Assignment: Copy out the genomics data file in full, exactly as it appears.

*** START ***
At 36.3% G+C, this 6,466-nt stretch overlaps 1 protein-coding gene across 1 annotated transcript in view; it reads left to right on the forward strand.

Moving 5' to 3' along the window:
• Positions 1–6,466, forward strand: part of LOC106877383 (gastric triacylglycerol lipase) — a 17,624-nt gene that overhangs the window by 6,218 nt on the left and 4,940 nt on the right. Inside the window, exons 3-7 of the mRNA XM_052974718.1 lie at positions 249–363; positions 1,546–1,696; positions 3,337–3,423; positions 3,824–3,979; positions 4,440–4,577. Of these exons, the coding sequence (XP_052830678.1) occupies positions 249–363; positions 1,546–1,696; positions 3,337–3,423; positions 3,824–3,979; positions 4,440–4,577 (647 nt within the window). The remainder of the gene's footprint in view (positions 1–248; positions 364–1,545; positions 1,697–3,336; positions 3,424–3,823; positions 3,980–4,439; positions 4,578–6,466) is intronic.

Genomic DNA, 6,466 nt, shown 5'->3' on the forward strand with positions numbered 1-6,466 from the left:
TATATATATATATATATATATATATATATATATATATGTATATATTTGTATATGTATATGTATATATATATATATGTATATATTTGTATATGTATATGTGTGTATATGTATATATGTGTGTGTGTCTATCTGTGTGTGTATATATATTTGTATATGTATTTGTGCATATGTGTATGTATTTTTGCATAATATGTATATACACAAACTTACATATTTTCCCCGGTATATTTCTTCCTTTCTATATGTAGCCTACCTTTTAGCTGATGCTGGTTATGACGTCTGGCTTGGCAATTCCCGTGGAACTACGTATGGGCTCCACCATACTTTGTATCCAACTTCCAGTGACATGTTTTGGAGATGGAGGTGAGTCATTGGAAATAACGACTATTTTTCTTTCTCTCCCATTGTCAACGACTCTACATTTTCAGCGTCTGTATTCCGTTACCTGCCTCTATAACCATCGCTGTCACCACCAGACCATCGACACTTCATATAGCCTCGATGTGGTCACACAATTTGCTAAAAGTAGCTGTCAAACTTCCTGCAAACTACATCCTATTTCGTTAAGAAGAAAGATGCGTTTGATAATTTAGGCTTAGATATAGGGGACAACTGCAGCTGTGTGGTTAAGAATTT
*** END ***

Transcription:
At 36.3% G+C, this 6,466-nt stretch overlaps 1 protein-coding gene across 1 annotated transcript in view; it reads left to right on the forward strand.

Moving 5' to 3' along the window:
• Positions 1–6,466, forward strand: part of LOC106877383 (gastric triacylglycerol lipase) — a 17,624-nt gene that overhangs the window by 6,218 nt on the left and 4,940 nt on the right. Inside the window, exons 3-7 of the mRNA XM_052974718.1 lie at positions 249–363; positions 1,546–1,696; positions 3,337–3,423; positions 3,824–3,979; positions 4,440–4,577. Of these exons, the coding sequence (XP_052830678.1) occupies positions 249–363; positions 1,546–1,696; positions 3,337–3,423; positions 3,824–3,979; positions 4,440–4,577 (647 nt within the window). The remainder of the gene's footprint in view (positions 1–248; positions 364–1,545; positions 1,697–3,336; positions 3,424–3,823; positions 3,980–4,439; positions 4,578–6,466) is intronic.

Genomic DNA, 6,466 nt, shown 5'->3' on the forward strand with positions numbered 1-6,466 from the left:
TATATATATATATATATATATATATATATATATATATGTATATATTTGTATATGTATATGTATATATATATATATGTATATATTTGTATATGTATATGTGTGTATATGTATATATGTGTGTGTGTCTATCTGTGTGTGTATATATATTTGTATATGTATTTGTGCATATGTGTATGTATTTTTGCATAATATGTATATACACAAACTTACATATTTTCCCCGGTATATTTCTTCCTTTCTATATGTAGCCTACCTTTTAGCTGATGCTGGTTATGACGTCTGGCTTGGCAATTCCCGTGGAACTACGTATGGGCTCCACCATACTTTGTATCCAACTTCCAGTGACATGTTTTGGAGATGGAGGTGAGTCATTGGAAATAACGACTATTTTTCTTTCTCTCCCATTGTCAACGACTCTACATTTTCAGCGTCTGTATTCCGTTACCTGCCTCTATAACCATCGCTGTCACCACCAGACCATCGACACTTCATATAGCCTCGATGTGGTCACACAATTTGCTAAAAGTAGCTGTCAAACTTCCTGCAAACTACATCCTATTTCGTTAAGAAGAAAGATGCGTTTGATAATTTAGGCTTAGATATAGGGGACAACTGCAGCTGTGTGGTTAAGAATTT